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Japan's Business Culture

LeonidaDew

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I'm just curious on a few business culture in Japan. It's a great country and I believe that most companies in Japan have good strategies on running their businesses. If you don't mind sharing, I want to know your procedures on handling customer complaints. This is actually our company's current main concern...we've been receiving a lot of complaints from our clients (email, phone calls, walk-ins). What are your current flows on resolving issues from clients? Do you have an assigned department who specifically handle this task? What about the documentation. Sorry for the questions. We just want to see if we can discover something new and adapt for our further improvement.Thank you.
 

liftedblocks

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of course we have an assigned dept to handle complaints, and we also train them well. complaint handling isn't easy and can sometimes be stressful and feel unrewarding. We also set up a process to log and analyze all complaints.
 

KyushuWoozy

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of course we have an assigned dept to handle complaints, and we also train them well. complaint handling isn't easy and can sometimes be stressful and feel unrewarding.
I just sold my company (thank god) and even though it was quite busy with 1000s of customers a year I left it with trip advisor 5 stars. Getting 4 or 4.5 stars is quite common but 5 isn't easy. For handling complaints we followed this formula:

1. Apologise

2. Say what you'll do to prevent the problem happening again

3. Offer something (we commonly skipped this step)

4. Apologise again using the phrase about "receiving a service below the standard you had a right to expect"

We avoided like the plague getting into a discussion of the actual reason for complaint because so often the complaint was unreasonable. But we followed the steps above anyway because Customer is King.

In the vast majority of cases using the above formula resulted in customers changing from complainers to fans. Why? Because people complain because they want you to feel their pain. There aren't many other reasons. This was shown in a big study using data from (I think) Continental Airlines years ago. It showed what we found time and time again - that complaints handled well led to complainers becoming not just neutral but strongly positive about your company.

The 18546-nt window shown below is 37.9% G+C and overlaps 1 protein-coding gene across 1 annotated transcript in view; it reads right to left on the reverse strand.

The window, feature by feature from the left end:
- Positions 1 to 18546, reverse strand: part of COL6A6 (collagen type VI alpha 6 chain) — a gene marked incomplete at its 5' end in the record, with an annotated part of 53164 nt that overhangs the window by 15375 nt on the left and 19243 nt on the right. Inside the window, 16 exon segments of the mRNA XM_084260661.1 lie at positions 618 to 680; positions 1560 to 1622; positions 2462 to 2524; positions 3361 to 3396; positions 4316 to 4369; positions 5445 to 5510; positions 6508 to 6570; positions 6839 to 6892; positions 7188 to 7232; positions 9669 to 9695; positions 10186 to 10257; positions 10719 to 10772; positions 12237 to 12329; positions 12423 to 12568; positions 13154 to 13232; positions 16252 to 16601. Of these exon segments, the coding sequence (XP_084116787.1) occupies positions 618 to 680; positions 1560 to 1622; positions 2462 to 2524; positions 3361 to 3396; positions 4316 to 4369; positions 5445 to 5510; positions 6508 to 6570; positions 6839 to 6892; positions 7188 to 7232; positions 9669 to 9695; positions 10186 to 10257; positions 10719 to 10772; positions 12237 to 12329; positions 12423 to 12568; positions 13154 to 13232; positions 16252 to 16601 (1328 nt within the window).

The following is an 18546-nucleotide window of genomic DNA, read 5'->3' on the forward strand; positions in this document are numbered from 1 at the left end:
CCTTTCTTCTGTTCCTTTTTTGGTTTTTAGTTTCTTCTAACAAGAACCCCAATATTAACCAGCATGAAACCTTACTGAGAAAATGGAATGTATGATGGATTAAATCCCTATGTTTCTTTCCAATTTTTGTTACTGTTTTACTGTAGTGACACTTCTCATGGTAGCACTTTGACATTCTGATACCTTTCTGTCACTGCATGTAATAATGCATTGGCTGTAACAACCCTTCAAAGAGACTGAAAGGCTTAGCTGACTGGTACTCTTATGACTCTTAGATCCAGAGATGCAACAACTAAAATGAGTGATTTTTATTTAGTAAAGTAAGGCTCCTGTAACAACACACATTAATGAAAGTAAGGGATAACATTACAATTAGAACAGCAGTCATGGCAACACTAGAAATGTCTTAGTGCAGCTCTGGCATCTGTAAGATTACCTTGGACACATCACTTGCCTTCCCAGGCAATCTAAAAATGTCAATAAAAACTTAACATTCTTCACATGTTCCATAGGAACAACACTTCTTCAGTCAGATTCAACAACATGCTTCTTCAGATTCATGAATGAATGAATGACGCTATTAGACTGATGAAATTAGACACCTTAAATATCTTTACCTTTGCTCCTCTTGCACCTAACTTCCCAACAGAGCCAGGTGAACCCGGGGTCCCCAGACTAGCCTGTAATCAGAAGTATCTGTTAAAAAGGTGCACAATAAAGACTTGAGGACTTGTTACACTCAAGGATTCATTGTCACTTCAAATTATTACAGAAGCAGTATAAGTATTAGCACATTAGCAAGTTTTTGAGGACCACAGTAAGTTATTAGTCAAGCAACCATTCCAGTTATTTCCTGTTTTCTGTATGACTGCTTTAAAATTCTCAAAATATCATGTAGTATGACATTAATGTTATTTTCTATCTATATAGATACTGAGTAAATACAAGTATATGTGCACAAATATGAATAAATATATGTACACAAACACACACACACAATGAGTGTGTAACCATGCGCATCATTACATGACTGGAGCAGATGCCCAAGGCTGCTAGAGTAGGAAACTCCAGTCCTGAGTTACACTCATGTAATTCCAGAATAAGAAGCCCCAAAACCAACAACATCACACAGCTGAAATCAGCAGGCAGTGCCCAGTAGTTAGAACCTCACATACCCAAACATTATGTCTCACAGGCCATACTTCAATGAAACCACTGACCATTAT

I did hear though that people in my industry who dealt with Japanese market had a different problem - unhappy customers generally didn't complain to the company directly but instead told everyone they knew and spread poison. That's obviously much harder to deal with.

I don't think your complaint handling staff should feel stressed (unless your product or service is really awful or they are paid or treated terribly). Instead they should try to view the process as an intellectual challenge.

Hope this helps a bit.
 

mdchachi

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In the vast majority of cases using the above formula resulted in customers changing from complainers to fans. Why? Because people complain because they want you to feel their pain. There aren't many other reasons. This was shown in a big study using data from (I think) Continental Airlines years ago. It showed what we found time and time again - that complaints handled well led to complainers becoming not just neutral but strongly positive about your company.
That's an ironic statement considering that Continental = United now. United being the poster-boy for how not to handle customers.
 

KyushuWoozy

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That's an ironic statement considering that Continental = United now. United being the poster-boy for how not to handle customers.
Yes it's funny. Though I do think their recent issue with the passenger who got roughed up was unfortunate seeing that the ones who did the roughing up didn't even work for them.
 
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